There is no place I hate more than Mexico City, and there is no place I love more than Mexico City. But writing away from Mexico City lets me love her more,” said Mexico City resident and writer Álvaro Enrigue to an audience of hip, bookish Chicagoans at the Co-Prosperity Sphere in Bridgeport. It was Saturday night, and two-dozen writers, poets, and visual artists from Chicago and Mexico City had gathered to celebrate the end of the inaugural Lit & Luz Fest with live performances, an artist’s talk, red wine, and churros.

The four-day event, sponsored by local nonprofit MAKE magazine, hosted conversations about translation, literature in the two cities, and the documentation of life in the digital age. It was held at venues on all sides of the city, including Northwestern University, the University of Chicago, the School of the Art Institute, and the Poetry Foundation.

Lit & Luz, several years in the making, was the brainchild of MAKE editors. After producing an issue of their magazine featuring first-time translations of contemporary Spanish and English work, they came across a flaw in the contemporary American literary conversation: major Latin-American writers aren’t being translated into English.

“We became aware of how little work is translated into either language, but in particular from Spanish to English, and how unfamiliar we were with contemporary writing specifically in Mexico City, and so we decided to investigate that,” said Sarah Dodson, Director of MAKE.

With the help of the Spanish Language Editor Brenda Lozano and a MacArthur Foundation International Connections Fund grant, MAKE was able to recruit a number of prominent Mexico City writers who are not widely read in the U.S. and were willing to contribute to the festival despite the relatively small circulation of MAKE magazine. Award-winning novelist Álvaro Enrigue, poet Luis Felipe Fabre, and novelist Valeria Luiselli were among eight Mexico City writers and artists that participated in the festival. In Chicago, the event leaders enlisted editors and former contributors to MAKE magazine, including Trainspotting writer Irvine Welsh, who coincidentally has attracted a cult following in Mexico in recent years.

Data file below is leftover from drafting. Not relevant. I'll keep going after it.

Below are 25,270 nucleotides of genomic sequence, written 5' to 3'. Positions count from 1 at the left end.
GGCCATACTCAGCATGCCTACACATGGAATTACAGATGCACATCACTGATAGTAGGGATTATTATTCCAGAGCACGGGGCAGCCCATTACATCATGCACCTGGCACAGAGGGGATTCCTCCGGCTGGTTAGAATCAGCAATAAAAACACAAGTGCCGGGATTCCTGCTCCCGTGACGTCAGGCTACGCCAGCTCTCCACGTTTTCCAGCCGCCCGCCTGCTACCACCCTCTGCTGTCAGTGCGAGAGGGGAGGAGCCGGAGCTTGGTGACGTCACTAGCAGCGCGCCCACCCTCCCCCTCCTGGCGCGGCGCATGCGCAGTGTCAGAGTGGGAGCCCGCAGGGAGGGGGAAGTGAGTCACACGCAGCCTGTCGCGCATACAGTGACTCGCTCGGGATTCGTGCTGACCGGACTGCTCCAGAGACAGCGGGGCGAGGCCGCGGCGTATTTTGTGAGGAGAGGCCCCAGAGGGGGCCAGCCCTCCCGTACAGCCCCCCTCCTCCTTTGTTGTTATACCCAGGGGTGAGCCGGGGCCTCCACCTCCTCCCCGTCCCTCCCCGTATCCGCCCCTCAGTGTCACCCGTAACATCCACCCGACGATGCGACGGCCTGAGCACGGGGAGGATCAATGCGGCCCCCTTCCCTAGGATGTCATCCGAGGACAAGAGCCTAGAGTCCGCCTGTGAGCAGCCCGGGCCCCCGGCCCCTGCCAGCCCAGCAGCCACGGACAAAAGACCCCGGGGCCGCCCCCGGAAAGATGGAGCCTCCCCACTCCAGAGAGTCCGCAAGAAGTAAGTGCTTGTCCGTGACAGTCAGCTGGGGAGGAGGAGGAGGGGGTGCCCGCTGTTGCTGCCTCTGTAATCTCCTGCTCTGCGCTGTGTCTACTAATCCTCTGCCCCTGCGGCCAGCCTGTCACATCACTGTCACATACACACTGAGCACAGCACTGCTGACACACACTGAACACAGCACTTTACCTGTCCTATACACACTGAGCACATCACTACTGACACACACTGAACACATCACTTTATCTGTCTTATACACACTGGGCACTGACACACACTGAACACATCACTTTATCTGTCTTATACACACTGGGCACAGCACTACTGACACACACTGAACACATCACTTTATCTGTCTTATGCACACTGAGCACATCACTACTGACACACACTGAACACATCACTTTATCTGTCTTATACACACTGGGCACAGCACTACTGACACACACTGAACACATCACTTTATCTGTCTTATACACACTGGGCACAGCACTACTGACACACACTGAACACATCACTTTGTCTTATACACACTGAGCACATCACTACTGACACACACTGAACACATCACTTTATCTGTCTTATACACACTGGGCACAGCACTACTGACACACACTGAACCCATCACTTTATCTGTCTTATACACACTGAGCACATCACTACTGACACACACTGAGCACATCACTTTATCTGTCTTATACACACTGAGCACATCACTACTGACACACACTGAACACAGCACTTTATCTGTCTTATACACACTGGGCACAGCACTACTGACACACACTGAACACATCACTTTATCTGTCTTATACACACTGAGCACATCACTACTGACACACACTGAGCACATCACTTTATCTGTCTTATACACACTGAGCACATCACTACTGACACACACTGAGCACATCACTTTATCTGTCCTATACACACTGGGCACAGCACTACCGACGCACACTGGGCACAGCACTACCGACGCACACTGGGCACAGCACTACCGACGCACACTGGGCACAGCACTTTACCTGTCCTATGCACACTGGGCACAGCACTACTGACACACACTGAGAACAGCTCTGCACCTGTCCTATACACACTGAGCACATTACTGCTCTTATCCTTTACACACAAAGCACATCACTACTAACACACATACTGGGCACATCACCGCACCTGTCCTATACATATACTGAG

The Lit & Luz finale event ARCHIVE took as its subject matter the documentation of Mexico City and Chicago. The performances featured an array of different media, much of which was performed in two languages. The most poignant and relevant pieces took to heart the project of combining and blending the languages. One particularly striking poem was performed with alternating stanzas read in English and Spanish, while a woman held posters with text commenting ironically on the poem. At other times, the collaboration between the Chicago and Mexico City writers felt tenuous. Certain acts that were advertised as collaborative felt heavily centered on the English-speaking Chicago artists’ creative input. However, despite some minor kinks in the program, the audience responded enthusiastically throughout the evening.

For the final act, Enrigue, Welsh, and Columbia College Fiction Professor Don Degrazia sat down to discuss the difficulties and joys of writing about their cities.

“The moments when I am self-conscious as a writer come not when I question whether I’m representing Chicago accurately enough, but whether I’m being too self-indulgent as a Chicagoan,” said Degrazia. Each of the writers acknowledged that the majority of their fiction ends up being set in the city they’re from, not intentionally but “organically.”

The directors of the Lit & Luz Fest are already planning their second event for February of next year. Most of the writers and performers from Chicago have already signed up to travel to Mexico City, where they will adapt this October’s live magazine show for a Spanish-speaking audience. The hope is that the event will take place once a year in each city.

“We are hoping to continue the Lit & Luz Fest as an annual thing,” said Dodson.  “We think it’s really good for Chicago and writing in general.”

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